Today's education news: Homework, charter schools, Tasers and more
WHAT'S ANOTHER $800M? Gov. Charlie Crist announces agencies will have to do without 15 percent of their remaining state funding. Tampa Bay-area school officials say they're more worried about next year's budget.
DON'T TASE ME, BRO: A Dunedin High student gets so out of hand that a deputy uses a Taser to subdue her.
WE'RE GOING FOR A RIDE: Hillsborough teacher of the year Megan Allen shares her limo ride prize with her fourth graders.
THAT'S THE KIDS' MONEY: The wife of Monroe's superintendent is investigated for not depositing the money she collected for three fundraisers at Key West High, the Key West Citizen reports. With sidebar.
HOW MUCH IS TOO MUCH? Broward debates the value of homework, the Sun-Sentinel reports.
BUDGET CUTTING: St. Lucie prepares to slash sports, jobs, schools and pay, the Port St. Lucie Tribune reports. • Seminole has two plans to cut spending, each worth about $40 million, the Orlando Sentinel reports. • Manatee parents organize to fight plans to cut programs and teachers, the Bradenton Herald reports. • An Okaloosa advisory panel whittles its list of proposed cuts to 43 ideas, the Northwest Florida Daily News reports.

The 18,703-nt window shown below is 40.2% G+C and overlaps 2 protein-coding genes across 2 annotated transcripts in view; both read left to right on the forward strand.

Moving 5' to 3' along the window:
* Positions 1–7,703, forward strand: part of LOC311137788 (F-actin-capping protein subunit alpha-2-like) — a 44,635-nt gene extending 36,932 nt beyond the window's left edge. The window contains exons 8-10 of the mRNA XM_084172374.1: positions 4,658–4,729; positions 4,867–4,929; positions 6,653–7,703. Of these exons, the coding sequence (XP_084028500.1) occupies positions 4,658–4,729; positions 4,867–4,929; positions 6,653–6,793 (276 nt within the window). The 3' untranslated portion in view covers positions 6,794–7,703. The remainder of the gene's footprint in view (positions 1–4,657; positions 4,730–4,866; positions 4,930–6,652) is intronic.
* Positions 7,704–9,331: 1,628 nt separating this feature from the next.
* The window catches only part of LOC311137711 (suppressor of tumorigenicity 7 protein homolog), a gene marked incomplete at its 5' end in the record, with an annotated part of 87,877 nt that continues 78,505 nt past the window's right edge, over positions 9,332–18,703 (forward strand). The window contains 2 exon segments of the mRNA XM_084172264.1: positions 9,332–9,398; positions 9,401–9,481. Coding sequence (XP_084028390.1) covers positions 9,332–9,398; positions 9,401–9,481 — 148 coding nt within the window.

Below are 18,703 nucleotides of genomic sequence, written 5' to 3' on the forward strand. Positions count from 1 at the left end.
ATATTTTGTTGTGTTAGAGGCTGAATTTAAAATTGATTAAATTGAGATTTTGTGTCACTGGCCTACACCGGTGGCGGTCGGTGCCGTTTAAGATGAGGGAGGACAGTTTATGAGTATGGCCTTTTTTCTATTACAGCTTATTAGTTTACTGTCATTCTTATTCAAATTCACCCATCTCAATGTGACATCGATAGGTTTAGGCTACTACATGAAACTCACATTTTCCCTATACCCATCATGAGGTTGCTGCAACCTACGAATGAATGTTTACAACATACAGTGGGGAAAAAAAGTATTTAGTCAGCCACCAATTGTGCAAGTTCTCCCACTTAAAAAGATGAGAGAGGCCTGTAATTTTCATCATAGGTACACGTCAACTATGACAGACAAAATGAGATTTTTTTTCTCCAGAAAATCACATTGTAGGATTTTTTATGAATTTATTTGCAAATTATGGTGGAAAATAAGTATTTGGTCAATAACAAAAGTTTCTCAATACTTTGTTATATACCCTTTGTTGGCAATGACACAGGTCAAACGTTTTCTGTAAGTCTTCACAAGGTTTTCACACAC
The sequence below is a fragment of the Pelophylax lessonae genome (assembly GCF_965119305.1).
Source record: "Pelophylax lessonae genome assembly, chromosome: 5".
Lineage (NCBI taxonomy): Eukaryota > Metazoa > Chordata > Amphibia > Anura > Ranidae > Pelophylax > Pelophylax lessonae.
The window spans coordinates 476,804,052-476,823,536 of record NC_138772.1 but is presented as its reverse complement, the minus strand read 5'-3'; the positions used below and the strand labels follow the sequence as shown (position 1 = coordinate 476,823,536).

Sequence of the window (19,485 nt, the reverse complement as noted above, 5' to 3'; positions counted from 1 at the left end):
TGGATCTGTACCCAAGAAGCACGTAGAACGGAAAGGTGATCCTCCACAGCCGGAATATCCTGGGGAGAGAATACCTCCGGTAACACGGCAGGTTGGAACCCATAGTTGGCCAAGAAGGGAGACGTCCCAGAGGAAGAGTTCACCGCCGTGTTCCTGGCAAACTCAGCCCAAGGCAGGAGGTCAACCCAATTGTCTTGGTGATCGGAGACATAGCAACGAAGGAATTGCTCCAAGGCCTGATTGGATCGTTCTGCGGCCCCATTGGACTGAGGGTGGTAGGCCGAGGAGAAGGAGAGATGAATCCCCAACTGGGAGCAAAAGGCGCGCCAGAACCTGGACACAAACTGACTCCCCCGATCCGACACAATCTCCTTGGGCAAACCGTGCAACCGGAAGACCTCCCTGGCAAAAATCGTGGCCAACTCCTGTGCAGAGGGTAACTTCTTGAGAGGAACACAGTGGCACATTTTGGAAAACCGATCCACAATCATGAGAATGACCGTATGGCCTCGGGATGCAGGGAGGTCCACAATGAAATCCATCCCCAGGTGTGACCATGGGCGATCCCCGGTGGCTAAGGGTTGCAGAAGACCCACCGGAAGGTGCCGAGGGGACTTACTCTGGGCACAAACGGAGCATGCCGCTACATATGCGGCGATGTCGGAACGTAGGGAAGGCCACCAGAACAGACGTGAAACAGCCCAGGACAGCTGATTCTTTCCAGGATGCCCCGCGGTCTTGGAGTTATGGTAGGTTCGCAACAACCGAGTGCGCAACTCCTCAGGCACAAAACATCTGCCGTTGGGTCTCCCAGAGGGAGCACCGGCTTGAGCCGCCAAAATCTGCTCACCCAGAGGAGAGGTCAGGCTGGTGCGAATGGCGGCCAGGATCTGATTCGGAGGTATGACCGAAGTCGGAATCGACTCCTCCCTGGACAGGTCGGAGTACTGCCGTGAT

THEY MIGHT BE CHARTERS: The Diocese of Miami works with a private charter firm to convert six of its financially struggling schools, the Miami Herald reports.
THAT'S NOT SO BAD: Lee's enrollment doesn't slip as much as expected, the Naples Daily News reports.
A CHEAPER PROM: Manatee schools scale back the extravagance, and debut a Cinderella's Closet program to provide free gowns and tuxedoes, the Herald-Tribune reports.
WHAT HAPPENS TO THE COMMUNITY? The decision to close a Leon middle school reverberates in the surrounding neighborhood, the Tallahassee Democrat reports.